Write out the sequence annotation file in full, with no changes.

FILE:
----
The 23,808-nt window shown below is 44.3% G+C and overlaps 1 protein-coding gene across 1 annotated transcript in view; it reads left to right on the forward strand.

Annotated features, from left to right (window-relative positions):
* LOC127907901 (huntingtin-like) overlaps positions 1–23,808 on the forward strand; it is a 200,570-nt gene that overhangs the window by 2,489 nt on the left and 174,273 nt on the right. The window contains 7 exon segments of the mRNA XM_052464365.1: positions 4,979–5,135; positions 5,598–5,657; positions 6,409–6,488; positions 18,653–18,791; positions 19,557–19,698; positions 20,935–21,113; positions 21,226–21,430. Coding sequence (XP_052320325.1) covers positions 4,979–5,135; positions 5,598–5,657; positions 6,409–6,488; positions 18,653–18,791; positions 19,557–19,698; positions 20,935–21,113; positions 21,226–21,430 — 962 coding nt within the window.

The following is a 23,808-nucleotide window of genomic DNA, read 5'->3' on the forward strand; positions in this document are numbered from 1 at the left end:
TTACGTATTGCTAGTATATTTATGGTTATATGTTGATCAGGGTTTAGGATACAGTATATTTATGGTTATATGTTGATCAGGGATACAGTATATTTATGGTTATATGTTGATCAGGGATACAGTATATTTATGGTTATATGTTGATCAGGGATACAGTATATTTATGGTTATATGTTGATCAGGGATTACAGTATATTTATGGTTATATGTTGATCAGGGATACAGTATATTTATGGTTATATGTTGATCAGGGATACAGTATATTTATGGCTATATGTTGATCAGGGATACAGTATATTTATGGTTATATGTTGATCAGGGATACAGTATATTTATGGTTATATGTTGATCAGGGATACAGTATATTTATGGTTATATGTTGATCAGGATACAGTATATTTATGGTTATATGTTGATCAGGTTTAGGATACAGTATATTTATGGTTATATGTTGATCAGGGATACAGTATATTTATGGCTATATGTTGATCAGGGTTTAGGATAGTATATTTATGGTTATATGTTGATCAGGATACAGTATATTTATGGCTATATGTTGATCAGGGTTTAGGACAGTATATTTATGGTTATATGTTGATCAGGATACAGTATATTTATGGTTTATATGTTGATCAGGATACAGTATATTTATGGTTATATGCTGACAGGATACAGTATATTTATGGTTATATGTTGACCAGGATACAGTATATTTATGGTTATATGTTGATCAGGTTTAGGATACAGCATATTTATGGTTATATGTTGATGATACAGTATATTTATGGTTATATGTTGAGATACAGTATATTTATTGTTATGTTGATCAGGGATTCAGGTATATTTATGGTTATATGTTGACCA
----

The 23,808-nt window shown below is 44.3% G+C and overlaps 1 protein-coding gene across 1 annotated transcript in view; it reads left to right on the forward strand.

Annotated features, from left to right (window-relative positions):
* LOC127907901 (huntingtin-like) overlaps positions 1–23,808 on the forward strand; it is a 200,570-nt gene that overhangs the window by 2,489 nt on the left and 174,273 nt on the right. The window contains 7 exon segments of the mRNA XM_052464365.1: positions 4,979–5,135; positions 5,598–5,657; positions 6,409–6,488; positions 18,653–18,791; positions 19,557–19,698; positions 20,935–21,113; positions 21,226–21,430. Coding sequence (XP_052320325.1) covers positions 4,979–5,135; positions 5,598–5,657; positions 6,409–6,488; positions 18,653–18,791; positions 19,557–19,698; positions 20,935–21,113; positions 21,226–21,430 — 962 coding nt within the window.

The following is a 23,808-nucleotide window of genomic DNA, read 5'->3' on the forward strand; positions in this document are numbered from 1 at the left end:
TTACGTATTGCTAGTATATTTATGGTTATATGTTGATCAGGGTTTAGGATACAGTATATTTATGGTTATATGTTGATCAGGGATACAGTATATTTATGGTTATATGTTGATCAGGGATACAGTATATTTATGGTTATATGTTGATCAGGGATACAGTATATTTATGGTTATATGTTGATCAGGGATTACAGTATATTTATGGTTATATGTTGATCAGGGATACAGTATATTTATGGTTATATGTTGATCAGGGATACAGTATATTTATGGCTATATGTTGATCAGGGATACAGTATATTTATGGTTATATGTTGATCAGGGATACAGTATATTTATGGTTATATGTTGATCAGGGATACAGTATATTTATGGTTATATGTTGATCAGGATACAGTATATTTATGGTTATATGTTGATCAGGTTTAGGATACAGTATATTTATGGTTATATGTTGATCAGGGATACAGTATATTTATGGCTATATGTTGATCAGGGTTTAGGATAGTATATTTATGGTTATATGTTGATCAGGATACAGTATATTTATGGCTATATGTTGATCAGGGTTTAGGACAGTATATTTATGGTTATATGTTGATCAGGATACAGTATATTTATGGTTTATATGTTGATCAGGATACAGTATATTTATGGTTATATGCTGACAGGATACAGTATATTTATGGTTATATGTTGACCAGGATACAGTATATTTATGGTTATATGTTGATCAGGTTTAGGATACAGCATATTTATGGTTATATGTTGATGATACAGTATATTTATGGTTATATGTTGAGATACAGTATATTTATTGTTATGTTGATCAGGGATTCAGGTATATTTATGGTTATATGTTGACCA